The Kennedy Center

David Letterman 20th Annual Mark Twain Prize for American Humor celebrating David Letterman Airs Monday, November 20 at 8pm ET on PBS

Overview

Featuring

Amy Schumer, Bill Murray, Norm Macdonald, Eddie Vedder, John Mulaney, Paul Shaffer

Jimmy Kimmel
Steve Martin
Martin Short
Jimmie Walker
Al Franken
Amy Schumer
Bill Murray
Norm Macdonald
Eddie Vedder
John Mulaney
Paul Shaffer

Jimmy Kimmel, Steve Martin, Martin Short, Jimmie Walker, Al Franken

Jimmy Kimmel
Steve Martin
Martin Short
Jimmie Walker
Al Franken
Amy Schumer
Bill Murray
Norm Macdonald
Eddie Vedder
John Mulaney
Paul Shaffer

TV Tune in

Monday, November 20, 8pm ET on your local PBS station.

Watch a Playlist of Mark Twain Prize Videos

Celebrating David Letterman

On Sunday, October 22, 2017, an outstanding lineup of entertainers gathered in the Kennedy Center Concert Hall to salute David Letterman, recipient of the 20th annual Mark Twain Prize for American Humor. The Prize, which is named to honor one of the world's greatest humorists, was given at a gala performance featuring some of the biggest names in comedy, and taped for broadcast nationwide.

In addition to honoring this country's greatest comedians, the Mark Twain Prizealso serves as a major fundraising event—all contributions help support the Center's year-round educational and artistic initiatives that reach millions of students, educators, and families throughout the nation.

Late Night Legend

Over 33 years on late-night television, David Letterman hosted 6,028 episodes of Late Night (NBC) and The Late Show (CBS), and was the longest-running late-night broadcaster in American history. As a writer, performer, and producer, Letterman is one of the most-nominated individuals in Emmy Award® history, with 52 nominations, resulting in 10 wins. Letterman is also a two-time Peabody-Award winner and a Kennedy Center Honoree.

Born and raised in Indianapolis, Letterman's first network break came as a writer in 1978 on the CBS variety series Mary, starring Mary Tyler Moore. In November of that year, he made the first of his 22 appearances on The Tonight Show Starring Johnny Carson, which he also guest-hosted numerous times. In 1980, Letterman began hosting a morning comedy-variety program, The David Letterman Show, which ran for three months on NBC. His groundbreaking show Late Night with David Letterman premiered in February 1982. Throughout its 11 years, Late Night earned five Emmys and 35 Emmy nominations. It was recently named as one of the top 20 greatest TV shows of all time by Rolling Stone.

On August 30, 1993, the Late Show with David Letterman made its debut on CBS, establishing itself as the first successful comedy/variety show in late night, outside of NBC. In its 22 years at CBS, Late Show launched the careers of countless comedians and musical acts. From his roots in comedy, Letterman also distinguished himself as an interviewer, sharing the stage with the U.S. Presidents, Cabinet officials, Medal of Honor recipients, and virtually every Presidential candidate for more than 20 years. Through his guest interviews, Letterman also brought to light important global issues such as world hunger and climate change.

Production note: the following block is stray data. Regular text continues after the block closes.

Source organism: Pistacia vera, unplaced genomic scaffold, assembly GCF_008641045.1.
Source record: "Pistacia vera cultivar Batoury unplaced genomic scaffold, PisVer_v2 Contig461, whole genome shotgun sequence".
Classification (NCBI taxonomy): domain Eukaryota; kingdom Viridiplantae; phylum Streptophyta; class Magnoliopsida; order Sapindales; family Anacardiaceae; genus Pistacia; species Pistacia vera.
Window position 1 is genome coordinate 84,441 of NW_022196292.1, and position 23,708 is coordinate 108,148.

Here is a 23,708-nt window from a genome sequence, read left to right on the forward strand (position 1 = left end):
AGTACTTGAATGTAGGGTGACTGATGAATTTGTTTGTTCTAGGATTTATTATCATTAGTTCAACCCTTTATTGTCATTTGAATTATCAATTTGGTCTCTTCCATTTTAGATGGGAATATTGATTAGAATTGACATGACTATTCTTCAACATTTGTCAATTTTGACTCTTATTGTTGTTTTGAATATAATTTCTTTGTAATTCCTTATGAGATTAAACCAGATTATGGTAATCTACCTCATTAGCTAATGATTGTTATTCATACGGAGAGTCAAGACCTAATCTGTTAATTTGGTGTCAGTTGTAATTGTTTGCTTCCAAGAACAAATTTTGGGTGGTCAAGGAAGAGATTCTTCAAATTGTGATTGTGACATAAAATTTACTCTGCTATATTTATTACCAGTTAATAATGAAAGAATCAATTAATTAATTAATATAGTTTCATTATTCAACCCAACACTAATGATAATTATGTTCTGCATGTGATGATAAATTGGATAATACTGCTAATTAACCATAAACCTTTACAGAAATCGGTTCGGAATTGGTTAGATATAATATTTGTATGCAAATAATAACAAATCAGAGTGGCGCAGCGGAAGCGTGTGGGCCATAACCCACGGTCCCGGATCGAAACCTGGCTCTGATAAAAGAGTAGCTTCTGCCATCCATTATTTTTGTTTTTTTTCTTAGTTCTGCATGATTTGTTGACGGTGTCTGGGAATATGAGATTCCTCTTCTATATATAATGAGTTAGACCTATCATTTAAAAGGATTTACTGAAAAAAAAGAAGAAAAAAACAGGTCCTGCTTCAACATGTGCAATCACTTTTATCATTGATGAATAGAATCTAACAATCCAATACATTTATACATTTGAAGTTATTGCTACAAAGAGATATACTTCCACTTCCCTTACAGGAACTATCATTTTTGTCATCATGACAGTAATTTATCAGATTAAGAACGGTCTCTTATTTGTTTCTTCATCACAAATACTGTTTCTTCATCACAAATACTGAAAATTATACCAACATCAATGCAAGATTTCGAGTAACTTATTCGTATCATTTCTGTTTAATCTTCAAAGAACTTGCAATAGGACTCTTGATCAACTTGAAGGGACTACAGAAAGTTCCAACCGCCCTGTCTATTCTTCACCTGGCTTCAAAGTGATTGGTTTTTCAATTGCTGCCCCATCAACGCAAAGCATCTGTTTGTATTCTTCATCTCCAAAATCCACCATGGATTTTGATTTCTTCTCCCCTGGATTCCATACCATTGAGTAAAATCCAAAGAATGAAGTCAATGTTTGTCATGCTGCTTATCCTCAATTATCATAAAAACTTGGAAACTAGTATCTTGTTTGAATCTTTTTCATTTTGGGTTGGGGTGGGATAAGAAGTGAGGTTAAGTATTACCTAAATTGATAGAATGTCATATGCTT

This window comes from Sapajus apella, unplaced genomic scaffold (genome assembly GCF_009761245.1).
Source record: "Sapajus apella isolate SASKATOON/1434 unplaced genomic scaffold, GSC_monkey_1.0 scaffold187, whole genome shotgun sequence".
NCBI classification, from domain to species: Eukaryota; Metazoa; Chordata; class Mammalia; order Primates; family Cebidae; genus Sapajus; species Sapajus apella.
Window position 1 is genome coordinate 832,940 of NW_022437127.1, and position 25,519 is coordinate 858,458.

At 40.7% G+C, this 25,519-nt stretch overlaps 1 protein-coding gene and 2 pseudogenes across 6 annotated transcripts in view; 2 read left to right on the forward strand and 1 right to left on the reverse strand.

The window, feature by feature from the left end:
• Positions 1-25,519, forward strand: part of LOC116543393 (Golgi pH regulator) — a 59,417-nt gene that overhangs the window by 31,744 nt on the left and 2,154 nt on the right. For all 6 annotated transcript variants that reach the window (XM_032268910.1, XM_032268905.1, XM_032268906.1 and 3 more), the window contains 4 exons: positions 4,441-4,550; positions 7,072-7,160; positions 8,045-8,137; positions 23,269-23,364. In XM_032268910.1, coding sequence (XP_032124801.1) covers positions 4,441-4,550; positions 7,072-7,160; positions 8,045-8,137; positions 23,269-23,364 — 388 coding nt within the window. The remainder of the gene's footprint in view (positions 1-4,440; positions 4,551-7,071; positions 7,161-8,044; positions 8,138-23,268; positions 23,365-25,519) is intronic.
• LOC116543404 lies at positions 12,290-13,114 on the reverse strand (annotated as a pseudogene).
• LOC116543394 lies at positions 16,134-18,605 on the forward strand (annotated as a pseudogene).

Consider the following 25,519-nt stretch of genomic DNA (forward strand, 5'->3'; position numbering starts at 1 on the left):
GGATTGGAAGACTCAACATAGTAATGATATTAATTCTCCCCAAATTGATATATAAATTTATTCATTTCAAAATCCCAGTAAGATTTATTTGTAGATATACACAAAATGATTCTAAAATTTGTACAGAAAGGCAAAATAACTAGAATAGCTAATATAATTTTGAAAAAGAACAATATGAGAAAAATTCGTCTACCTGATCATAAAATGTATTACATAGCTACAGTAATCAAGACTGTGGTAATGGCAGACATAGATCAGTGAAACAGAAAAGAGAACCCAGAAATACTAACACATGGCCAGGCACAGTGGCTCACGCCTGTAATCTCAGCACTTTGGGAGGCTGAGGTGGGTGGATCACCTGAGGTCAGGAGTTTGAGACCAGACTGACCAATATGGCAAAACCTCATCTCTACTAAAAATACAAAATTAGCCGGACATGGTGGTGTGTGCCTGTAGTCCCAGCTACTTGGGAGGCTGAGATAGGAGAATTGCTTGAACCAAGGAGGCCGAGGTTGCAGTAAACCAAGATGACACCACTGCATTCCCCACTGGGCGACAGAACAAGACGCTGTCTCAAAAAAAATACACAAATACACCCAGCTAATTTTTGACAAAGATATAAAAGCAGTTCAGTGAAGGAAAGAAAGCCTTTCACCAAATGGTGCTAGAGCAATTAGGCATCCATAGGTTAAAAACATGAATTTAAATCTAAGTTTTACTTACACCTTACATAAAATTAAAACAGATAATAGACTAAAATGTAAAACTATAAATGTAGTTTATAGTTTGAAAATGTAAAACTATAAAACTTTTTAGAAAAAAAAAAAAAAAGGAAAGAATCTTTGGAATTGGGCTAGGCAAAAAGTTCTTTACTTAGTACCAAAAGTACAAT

Letterman announced his departure from Late Show in 2014, and aired his final episode on May 20th, 2015, to an audience of 13.76 million people.

David Letterman is 70, and resides in New York with his wife Regina and son Harry.

Two Decades of the Mark Twain Prize

The Mark Twain Prize recognizes people who have had an impact on American society in ways similar to the distinguished 19th century novelist and essayist best known as Mark Twain. As a social commentator, satirist and creator of memorable characters, Samuel Clemens was a fearless observer of society, who startled and outraged many while delighting and informing many more with his uncompromising perspective of social injustice and personal folly. He revealed the great truth of humor when he said "against the assault of laughter nothing can stand."

The Inaugural Mark Twain Prize was presented to Richard Pryor during the first annual Kennedy Center Celebration of American Humor, October 20, 1998. The event is created by the Kennedy Center, and executive producers Mark Krantz, Bob Kaminsky, Peter Kaminsky, and Cappy McGarr and is televised annually. Previous recipients of the Kennedy Center Mark Twain Prize include Richard Pryor (1998), Jonathan Winters (1999), Carl Reiner (2000), Whoopi Goldberg (2001), Bob Newhart (2002), Lily Tomlin (2003), Lorne Michaels (2004), Steve Martin (2005), Neil Simon (2006), Billy Crystal (2007), George Carlin (2008), Bill Cosby (2009), Tina Fey (2010), Will Ferrell (2011), Ellen DeGeneres (2012), Carol Burnett (2013) Jay Leno (2014), Eddie Murphy (2015) and Bill Murray (2016) .

Past Recipients of the Mark Twain Prize

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